Still capturing VHS is a very precise thing to do, and any small change can make a difference, and a sterting user should first give detailed information about his setup before asking his questions, because most of the time there should be room for some tweaking.
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  22. Member dellsam34's Avatar
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    Pretty much. What I said is if you want to capture to USB 3.0 from VHS and want to use an old cheap professional capture device that captures from Composite/S-Video/Component to SDI all what you need is a SDI/USB3.0 dongle. Off course you can use the dongle by itself to transfer video to computer from an SDI player, this shouldn't be called capture because SDI is already digital, you are just transferring raw video to computer via USB 3.0, I've done it myself with my Sony Betacam J-3 to transfer Digital Beta tapes (It plays analog Betacam tapes as well and digitizes them internally to SDI), I used different flavors of dongles and their own software, BM UltraStudio SDI dongle with MediaExpress, Magewell Gen 3 dongle with their software and some others that I've sold already.
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  23. mr.
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    This means also, (i'm guessing) you avoid using some of the typical VHS VCR electronics, and getting a better signal off of the VHS tape, although you can't completly "fix" dirt during the recording.... how is this dongle called,(brand/type) and which price range should one expect ?
    (btw. i do know the Blackmagic UltraStudio Mini Recorder, but this is a thunderbold2 device)
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  24. Member dellsam34's Avatar
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    No, VHS is captured via Composite/S-video you can't avoid VCR electronics that's why a good VHS VCR is really important for a healthy capture.
    UltraStudio makes USB 3.0, Magewell have their own line up, Even Chinese dongles have been made but I have never tried them, Usually Chinese digital devices work fine, The analog ones suck like their USB capture devices.
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  25. mr.
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    Originally Posted by dellsam34 View Post
    No, VHS is captured via Composite/S-video you can't avoid VCR electronics that's why a good VHS VCR is really important for a healthy capture.
    UltraStudio makes USB 3.0, Magewell have their own line up, Even Chinese dongles have been made but I have never tried them, Usually Chinese digital devices work fine, The analog ones suck like their USB capture devices.
    Well.... so using an SDI dongle is not making any sense then, and waste of money.
    I still am happy capturing over the analog YUV LCD progressive output of my ES35V
    Last edited by Eric-jan; 9th Jun 2019 at 15:05.
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  26. Member dellsam34's Avatar
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    Originally Posted by Eric-jan View Post
    Originally Posted by dellsam34 View Post
    No, VHS is captured via Composite/S-video you can't avoid VCR electronics that's why a good VHS VCR is really important for a healthy capture.
    UltraStudio makes USB 3.0, Magewell have their own line up, Even Chinese dongles have been made but I have never tried them, Usually Chinese digital devices work fine, The analog ones suck like their USB capture devices.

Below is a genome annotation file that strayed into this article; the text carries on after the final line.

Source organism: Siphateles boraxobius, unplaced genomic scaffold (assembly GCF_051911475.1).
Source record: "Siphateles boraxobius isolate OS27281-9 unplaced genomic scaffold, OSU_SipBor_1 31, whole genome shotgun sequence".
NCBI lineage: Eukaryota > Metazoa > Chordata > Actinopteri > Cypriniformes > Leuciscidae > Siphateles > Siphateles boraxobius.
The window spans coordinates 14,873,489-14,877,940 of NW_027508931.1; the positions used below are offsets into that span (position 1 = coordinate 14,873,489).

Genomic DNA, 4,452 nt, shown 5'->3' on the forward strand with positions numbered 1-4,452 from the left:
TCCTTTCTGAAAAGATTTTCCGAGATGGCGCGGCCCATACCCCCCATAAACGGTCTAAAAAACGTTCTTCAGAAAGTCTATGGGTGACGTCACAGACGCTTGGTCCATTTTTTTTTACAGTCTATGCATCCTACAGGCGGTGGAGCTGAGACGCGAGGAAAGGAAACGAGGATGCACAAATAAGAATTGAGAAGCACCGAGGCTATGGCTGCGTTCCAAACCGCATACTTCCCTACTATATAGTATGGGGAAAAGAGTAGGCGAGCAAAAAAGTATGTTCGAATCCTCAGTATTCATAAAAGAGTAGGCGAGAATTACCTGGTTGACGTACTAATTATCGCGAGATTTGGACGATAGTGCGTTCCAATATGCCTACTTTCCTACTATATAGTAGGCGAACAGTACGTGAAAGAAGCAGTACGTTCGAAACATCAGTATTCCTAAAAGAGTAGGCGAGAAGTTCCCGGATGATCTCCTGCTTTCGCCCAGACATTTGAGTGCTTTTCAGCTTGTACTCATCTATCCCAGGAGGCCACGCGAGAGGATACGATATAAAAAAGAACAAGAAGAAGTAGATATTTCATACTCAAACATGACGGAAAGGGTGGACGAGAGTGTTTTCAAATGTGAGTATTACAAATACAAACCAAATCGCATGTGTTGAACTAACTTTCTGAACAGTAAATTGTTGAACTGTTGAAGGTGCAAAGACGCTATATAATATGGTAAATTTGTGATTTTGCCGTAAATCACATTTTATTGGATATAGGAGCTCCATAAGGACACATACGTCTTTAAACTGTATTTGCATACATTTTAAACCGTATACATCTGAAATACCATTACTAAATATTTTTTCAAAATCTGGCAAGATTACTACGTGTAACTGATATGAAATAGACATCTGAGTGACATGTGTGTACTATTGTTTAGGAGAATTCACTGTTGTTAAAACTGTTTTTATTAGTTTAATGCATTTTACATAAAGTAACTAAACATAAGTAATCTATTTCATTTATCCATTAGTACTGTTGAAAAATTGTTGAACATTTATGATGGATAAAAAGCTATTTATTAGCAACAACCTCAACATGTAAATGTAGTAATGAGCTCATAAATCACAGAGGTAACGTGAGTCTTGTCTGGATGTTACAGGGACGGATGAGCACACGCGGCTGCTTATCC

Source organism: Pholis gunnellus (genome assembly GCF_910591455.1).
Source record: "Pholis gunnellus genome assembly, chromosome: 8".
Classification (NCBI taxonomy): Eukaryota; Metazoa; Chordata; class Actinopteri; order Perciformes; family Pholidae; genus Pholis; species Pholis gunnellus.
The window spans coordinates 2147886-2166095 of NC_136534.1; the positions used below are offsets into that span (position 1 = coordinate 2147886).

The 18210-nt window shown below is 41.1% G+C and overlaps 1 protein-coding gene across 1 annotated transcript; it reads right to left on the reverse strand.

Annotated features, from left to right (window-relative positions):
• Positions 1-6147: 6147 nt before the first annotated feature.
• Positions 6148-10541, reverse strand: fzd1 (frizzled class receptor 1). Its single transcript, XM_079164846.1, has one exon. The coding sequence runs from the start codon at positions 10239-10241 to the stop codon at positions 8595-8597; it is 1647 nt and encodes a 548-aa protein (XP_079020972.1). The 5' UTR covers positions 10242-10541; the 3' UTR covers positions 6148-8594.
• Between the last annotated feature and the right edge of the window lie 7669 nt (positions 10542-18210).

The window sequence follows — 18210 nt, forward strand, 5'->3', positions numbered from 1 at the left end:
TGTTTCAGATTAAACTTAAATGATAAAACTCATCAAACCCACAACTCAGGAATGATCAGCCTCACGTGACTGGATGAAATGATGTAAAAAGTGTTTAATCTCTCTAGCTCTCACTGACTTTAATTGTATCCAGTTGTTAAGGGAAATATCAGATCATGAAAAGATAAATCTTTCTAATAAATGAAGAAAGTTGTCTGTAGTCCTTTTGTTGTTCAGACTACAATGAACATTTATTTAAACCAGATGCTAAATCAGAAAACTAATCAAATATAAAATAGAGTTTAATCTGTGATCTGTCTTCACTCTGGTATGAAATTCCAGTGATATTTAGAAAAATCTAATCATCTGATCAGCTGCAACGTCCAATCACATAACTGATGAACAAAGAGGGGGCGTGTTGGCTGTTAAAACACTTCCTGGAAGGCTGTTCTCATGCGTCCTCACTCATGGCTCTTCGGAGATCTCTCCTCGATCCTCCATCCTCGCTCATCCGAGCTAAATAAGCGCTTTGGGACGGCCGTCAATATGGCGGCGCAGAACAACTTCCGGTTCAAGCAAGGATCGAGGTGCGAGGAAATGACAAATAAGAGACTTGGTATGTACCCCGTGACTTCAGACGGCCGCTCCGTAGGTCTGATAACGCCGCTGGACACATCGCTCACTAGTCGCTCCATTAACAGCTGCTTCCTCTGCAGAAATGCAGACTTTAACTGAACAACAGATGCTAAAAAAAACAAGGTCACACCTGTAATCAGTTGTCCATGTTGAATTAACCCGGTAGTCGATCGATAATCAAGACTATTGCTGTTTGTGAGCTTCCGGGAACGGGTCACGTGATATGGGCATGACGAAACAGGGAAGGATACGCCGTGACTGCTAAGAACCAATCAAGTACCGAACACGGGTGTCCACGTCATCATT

Well.... so using an SDI dongle is not making any sense then, and waste of money.
    I still am happy capturing over the analog YUV LCD progressive output of my ES35V
    One piece USB 3.0 analog capture devices is more expensive than a 2 piece Analog/SDI + SDI/USB3.0
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  27. mr.
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    I don't know when using the ADVC300 as passthrough what it will output over the analog outputs..... i do know that i could use (passthrough) my ADVC100 as standalone device between two VCR's to use it to defeat the Macrovision feature, i did as a test.
    But to come back to the original question: The Intensity Shuttle in general, without any other equipment, or a really good VCR, can't be used with a regular vcr for capture, That's not to blame on the Intensity Shuttle, but on the poor signal quality from vcr. So what to think of capture devices that can do this.....
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  28. Member Cornucopia's Avatar
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    To clarify and Beware: ADVC300 or 100, etc do not have true "passthrough", just realtime A->D and D->A conversion. *WITH* DV compression. So, full roundtrip is never lossless in any way.

    Scott
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  29. mr.
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    Originally Posted by Cornucopia View Post
    To clarify and Beware: ADVC300 or 100, etc do not have true "passthrough", just realtime A->D and D->A conversion. *WITH* DV compression. So, full roundtrip is never lossless in any way.

    Scott
    Thank you for that, i really had no idea, so i guess there's color loss for those with super eyes
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  30. Member Cornucopia's Avatar
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    DV compression is visible to MOST users who have regularly worked with it. These eyes certainly are no longer super.
    The nonsequiter (sarcastic?) smiley wasn't really necessary. Many people hear "passthrough" and automaticly believe it means the signal is unaltered (though digital). They may be quite disappointed with the result from those dv devices if purchased sight-unseen and not forwarned.

    Scott